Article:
The corrosivity of metalworking fluids against aluminum, steel, hot-dip galvanized zinc, copper, and brass (70 Cu/30 Zn) was determined by polishing, scrubbing and drying coupons (70122 mm) of the particular metal, and then placing the coupon vertically in a glass vial containing sufficient test fluid to cover about half the coupon. The vial is stoppered, inverted several times to completely wet the coupon, and then allowed to stand for 48 hours at room temperature with the stopper removed. The coupon is then removed, rinsed with methanol, dried without wiping, and visually compared with a similarly polished but untested coupon of the same metal. A surface change or color change at or below the atmosphere-fluid interface is reported as a failure of the fluid tested to inhibit corrosion. Table III reports the results of this corrosivity test.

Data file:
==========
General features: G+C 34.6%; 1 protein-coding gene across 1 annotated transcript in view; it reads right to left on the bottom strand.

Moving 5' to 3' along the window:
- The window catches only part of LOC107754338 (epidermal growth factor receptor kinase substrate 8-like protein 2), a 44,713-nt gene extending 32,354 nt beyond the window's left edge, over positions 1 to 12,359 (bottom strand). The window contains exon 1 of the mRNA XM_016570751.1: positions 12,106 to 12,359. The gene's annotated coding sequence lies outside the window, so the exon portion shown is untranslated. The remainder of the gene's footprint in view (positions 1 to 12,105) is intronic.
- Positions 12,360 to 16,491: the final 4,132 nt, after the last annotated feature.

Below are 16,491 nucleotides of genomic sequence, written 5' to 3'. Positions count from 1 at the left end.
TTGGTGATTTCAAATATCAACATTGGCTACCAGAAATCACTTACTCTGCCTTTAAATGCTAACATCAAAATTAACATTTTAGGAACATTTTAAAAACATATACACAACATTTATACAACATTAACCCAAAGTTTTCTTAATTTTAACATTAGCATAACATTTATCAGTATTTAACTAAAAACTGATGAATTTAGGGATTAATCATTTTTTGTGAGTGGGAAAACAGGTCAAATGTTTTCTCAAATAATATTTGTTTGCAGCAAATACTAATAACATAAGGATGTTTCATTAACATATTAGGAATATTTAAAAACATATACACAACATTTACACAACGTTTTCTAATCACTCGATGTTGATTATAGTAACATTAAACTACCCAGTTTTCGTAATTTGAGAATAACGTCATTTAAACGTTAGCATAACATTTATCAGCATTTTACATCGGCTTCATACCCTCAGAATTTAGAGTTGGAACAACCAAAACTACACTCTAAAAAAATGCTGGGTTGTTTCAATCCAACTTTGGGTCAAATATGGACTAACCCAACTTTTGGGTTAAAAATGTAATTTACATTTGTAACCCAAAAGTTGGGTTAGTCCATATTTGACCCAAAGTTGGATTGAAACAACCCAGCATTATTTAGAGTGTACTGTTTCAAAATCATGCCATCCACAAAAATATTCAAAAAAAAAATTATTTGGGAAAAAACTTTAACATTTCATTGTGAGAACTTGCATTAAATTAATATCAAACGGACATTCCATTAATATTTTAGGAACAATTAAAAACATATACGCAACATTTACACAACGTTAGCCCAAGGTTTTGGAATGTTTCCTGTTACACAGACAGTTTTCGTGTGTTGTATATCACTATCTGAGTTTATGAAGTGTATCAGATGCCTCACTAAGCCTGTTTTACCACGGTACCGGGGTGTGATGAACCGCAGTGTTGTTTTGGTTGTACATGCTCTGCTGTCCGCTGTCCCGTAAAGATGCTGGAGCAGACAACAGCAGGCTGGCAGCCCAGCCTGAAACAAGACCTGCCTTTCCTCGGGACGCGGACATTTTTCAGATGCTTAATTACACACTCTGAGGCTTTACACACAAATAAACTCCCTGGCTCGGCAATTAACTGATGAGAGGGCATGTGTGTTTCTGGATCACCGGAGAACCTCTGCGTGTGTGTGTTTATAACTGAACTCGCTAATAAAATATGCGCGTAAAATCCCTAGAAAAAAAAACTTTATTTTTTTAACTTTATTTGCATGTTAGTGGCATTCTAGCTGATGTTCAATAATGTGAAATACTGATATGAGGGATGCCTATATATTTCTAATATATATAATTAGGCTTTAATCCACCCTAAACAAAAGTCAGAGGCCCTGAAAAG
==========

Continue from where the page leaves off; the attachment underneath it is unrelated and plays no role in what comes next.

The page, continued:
TABLE III__________________________________________________________________________Fluid Corrosivity to Metal CouponsCompound           Concentration, wt. %__________________________________________________________________________Sodium molybdate dihydrate              0.5 0.3   0.2 0.5 0.5 0.5Sodium nitrite       0.8                  0.4 0.8                        0.4Triethanolamine          0.4                      0.4                        0.2Monoethanolamine borate        1.0                            0.5Sodium benzenesulfonamido acetate  1.0                                0.5Triethanolamine-N-lauroyl sarcosinate  1.0                                    0.5Fluid effect on metal coupons:Pass = +, Fail = -Low carbon steel   + + + - + + - + + + - +Aluminum           + - + - - + - - - + - +Hot-dip galvanized zinc              + - + - - + + + + + - +Copper             + + + - + + - + + + + +Brass (70 Cu-30 Zn)              + + + - + + - + + + + +__________________________________________________________________________